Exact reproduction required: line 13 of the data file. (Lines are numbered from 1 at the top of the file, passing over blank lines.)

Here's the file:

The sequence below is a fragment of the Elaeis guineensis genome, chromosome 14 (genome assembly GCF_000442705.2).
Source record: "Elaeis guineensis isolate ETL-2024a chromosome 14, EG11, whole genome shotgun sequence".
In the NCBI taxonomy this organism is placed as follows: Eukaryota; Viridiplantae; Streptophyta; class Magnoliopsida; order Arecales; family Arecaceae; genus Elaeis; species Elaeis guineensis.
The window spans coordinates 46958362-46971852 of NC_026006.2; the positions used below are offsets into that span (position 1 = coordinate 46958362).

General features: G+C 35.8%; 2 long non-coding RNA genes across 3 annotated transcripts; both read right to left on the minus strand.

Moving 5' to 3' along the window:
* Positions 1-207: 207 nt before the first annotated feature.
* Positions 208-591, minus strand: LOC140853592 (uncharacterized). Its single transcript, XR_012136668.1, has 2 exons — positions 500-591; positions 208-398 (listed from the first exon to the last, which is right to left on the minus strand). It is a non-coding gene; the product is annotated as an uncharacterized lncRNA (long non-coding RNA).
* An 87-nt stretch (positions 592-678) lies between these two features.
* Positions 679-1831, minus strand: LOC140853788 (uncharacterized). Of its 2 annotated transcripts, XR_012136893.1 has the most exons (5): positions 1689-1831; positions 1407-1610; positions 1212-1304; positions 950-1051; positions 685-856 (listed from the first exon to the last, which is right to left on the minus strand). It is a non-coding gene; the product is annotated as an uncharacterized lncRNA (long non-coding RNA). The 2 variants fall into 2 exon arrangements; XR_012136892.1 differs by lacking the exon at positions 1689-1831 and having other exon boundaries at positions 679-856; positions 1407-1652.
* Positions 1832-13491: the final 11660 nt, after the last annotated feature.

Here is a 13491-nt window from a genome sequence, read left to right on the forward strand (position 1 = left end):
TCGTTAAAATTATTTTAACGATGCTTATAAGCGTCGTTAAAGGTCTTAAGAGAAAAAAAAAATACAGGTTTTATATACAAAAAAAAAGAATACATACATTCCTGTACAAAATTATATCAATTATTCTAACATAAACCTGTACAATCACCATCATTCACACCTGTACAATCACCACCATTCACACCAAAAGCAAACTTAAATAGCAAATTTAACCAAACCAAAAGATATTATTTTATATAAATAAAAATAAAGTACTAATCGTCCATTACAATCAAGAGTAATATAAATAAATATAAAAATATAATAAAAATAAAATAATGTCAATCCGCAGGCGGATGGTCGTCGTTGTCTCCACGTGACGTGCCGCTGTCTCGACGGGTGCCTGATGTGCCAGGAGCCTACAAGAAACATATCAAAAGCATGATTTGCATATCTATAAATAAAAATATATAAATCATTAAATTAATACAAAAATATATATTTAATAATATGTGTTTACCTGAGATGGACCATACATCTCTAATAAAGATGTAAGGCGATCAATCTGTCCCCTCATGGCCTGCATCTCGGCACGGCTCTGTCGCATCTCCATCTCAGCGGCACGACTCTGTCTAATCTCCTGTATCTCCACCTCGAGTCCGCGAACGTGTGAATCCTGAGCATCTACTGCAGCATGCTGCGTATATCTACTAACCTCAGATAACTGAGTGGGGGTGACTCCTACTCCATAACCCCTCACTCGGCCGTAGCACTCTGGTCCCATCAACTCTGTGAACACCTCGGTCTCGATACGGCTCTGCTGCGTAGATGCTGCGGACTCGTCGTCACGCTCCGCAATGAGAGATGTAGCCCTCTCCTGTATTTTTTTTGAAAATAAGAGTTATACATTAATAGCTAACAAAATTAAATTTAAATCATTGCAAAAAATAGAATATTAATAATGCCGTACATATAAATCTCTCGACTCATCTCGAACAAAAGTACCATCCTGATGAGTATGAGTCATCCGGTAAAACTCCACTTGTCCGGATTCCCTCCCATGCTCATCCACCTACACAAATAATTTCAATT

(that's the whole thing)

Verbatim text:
TCGTTAAAATTATTTTAACGATGCTTATAAGCGTCGTTAAAGGTCTTAAGAGAAAAAAAAAATACAGGTTTTATATACAAAAAAAAAGAATACATACATTCCTGTACAAAATTATATCAATTATTCTAACATAAACCTGTACAATCACCATCATTCACACCTGTACAATCACCACCATTCACACCAAAAGCAAACTTAAATAGCAAATTTAACCAAACCAAAAGATATTATTTTATATAAATAAAAATAAAGTACTAATCGTCCATTACAATCAAGAGTAATATAAATAAATATAAAAATATAATAAAAATAAAATAATGTCAATCCGCAGGCGGATGGTCGTCGTTGTCTCCACGTGACGTGCCGCTGTCTCGACGGGTGCCTGATGTGCCAGGAGCCTACAAGAAACATATCAAAAGCATGATTTGCATATCTATAAATAAAAATATATAAATCATTAAATTAATACAAAAATATATATTTAATAATATGTGTTTACCTGAGATGGACCATACATCTCTAATAAAGATGTAAGGCGATCAATCTGTCCCCTCATGGCCTGCATCTCGGCACGGCTCTGTCGCATCTCCATCTCAGCGGCACGACTCTGTCTAATCTCCTGTATCTCCACCTCGAGTCCGCGAACGTGTGAATCCTGAGCATCTACTGCAGCATGCTGCGTATATCTACTAACCTCAGATAACTGAGTGGGGGTGACTCCTACTCCATAACCCCTCACTCGGCCGTAGCACTCTGGTCCCATCAACTCTGTGAACACCTCGGTCTCGATACGGCTCTGCTGCGTAGATGCTGCGGACTCGTCGTCACGCTCCGCAATGAGAGATGTAGCCCTCTCCTGTATTTTTTTTGAAAATAAGAGTTATACATTAATAGCTAACAAAATTAAATTTAAATCATTGCAAAAAATAGAATATTAATAATGCCGTACATATAAATCTCTCGACTCATCTCGAACAAAAGTACCATCCTGATGAGTATGAGTCATCCGGTAAAACTCCACTTGTCCGGATTCCCTCCCATGCTCATCCACCTACACAAATAATTTCAATT